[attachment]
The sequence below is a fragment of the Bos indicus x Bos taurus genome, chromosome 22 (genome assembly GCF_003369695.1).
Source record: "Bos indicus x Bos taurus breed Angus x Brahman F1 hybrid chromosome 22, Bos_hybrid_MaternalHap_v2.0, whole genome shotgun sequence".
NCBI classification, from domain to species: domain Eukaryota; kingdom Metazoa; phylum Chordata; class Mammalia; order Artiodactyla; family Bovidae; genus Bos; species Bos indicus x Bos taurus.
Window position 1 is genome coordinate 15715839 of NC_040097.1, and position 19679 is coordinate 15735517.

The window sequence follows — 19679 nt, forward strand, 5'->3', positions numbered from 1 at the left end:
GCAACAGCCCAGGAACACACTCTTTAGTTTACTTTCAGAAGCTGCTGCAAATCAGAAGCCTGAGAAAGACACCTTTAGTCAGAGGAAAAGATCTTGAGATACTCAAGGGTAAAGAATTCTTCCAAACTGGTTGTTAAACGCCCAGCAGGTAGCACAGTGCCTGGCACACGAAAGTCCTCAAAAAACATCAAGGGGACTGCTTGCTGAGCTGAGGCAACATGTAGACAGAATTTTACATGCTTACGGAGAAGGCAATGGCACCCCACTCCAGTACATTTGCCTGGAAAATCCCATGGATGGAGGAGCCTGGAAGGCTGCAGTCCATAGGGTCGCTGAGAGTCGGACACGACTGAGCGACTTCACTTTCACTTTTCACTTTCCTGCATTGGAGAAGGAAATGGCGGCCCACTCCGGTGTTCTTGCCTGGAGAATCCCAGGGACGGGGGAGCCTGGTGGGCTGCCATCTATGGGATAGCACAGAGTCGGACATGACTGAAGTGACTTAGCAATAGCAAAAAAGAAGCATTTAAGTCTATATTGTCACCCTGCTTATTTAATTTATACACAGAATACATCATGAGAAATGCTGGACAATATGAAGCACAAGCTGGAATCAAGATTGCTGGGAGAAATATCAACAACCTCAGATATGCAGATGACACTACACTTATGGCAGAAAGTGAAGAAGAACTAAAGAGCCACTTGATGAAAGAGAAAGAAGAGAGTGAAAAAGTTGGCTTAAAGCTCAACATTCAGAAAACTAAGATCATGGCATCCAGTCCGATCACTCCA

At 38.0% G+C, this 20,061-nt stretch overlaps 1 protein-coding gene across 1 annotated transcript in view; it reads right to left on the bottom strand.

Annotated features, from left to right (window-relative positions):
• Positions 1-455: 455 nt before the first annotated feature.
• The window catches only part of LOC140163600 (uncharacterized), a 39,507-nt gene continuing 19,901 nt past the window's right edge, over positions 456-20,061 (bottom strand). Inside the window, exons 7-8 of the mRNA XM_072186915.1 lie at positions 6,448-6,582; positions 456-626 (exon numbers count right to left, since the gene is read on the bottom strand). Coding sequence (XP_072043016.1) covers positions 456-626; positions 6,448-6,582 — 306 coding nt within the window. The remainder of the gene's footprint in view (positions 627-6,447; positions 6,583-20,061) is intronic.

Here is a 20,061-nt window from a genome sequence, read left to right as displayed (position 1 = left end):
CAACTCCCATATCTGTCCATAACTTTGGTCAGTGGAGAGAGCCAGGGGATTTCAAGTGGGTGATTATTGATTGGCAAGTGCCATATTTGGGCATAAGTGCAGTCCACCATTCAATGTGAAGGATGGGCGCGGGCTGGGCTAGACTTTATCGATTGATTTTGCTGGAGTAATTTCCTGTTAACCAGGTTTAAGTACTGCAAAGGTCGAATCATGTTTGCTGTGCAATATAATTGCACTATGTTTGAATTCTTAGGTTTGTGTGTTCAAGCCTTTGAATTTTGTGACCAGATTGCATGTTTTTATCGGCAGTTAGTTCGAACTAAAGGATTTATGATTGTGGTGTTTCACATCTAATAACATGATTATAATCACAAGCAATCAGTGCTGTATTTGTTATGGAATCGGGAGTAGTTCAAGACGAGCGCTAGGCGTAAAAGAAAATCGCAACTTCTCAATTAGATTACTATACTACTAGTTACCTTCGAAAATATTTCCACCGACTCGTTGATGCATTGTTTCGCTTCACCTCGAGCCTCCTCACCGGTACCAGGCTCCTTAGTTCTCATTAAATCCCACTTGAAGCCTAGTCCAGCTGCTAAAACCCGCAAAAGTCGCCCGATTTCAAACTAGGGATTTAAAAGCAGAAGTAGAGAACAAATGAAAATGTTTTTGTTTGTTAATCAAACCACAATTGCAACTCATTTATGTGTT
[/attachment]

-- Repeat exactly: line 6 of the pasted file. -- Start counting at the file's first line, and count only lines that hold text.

GCAACAGCCCAGGAACACACTCTTTAGTTTACTTTCAGAAGCTGCTGCAAATCAGAAGCCTGAGAAAGACACCTTTAGTCAGAGGAAAAGATCTTGAGATACTCAAGGGTAAAGAATTCTTCCAAACTGGTTGTTAAACGCCCAGCAGGTAGCACAGTGCCTGGCACACGAAAGTCCTCAAAAAACATCAAGGGGACTGCTTGCTGAGCTGAGGCAACATGTAGACAGAATTTTACATGCTTACGGAGAAGGCAATGGCACCCCACTCCAGTACATTTGCCTGGAAAATCCCATGGATGGAGGAGCCTGGAAGGCTGCAGTCCATAGGGTCGCTGAGAGTCGGACACGACTGAGCGACTTCACTTTCACTTTTCACTTTCCTGCATTGGAGAAGGAAATGGCGGCCCACTCCGGTGTTCTTGCCTGGAGAATCCCAGGGACGGGGGAGCCTGGTGGGCTGCCATCTATGGGATAGCACAGAGTCGGACATGACTGAAGTGACTTAGCAATAGCAAAAAAGAAGCATTTAAGTCTATATTGTCACCCTGCTTATTTAATTTATACACAGAATACATCATGAGAAATGCTGGACAATATGAAGCACAAGCTGGAATCAAGATTGCTGGGAGAAATATCAACAACCTCAGATATGCAGATGACACTACACTTATGGCAGAAAGTGAAGAAGAACTAAAGAGCCACTTGATGAAAGAGAAAGAAGAGAGTGAAAAAGTTGGCTTAAAGCTCAACATTCAGAAAACTAAGATCATGGCATCCAGTCCGATCACTCCA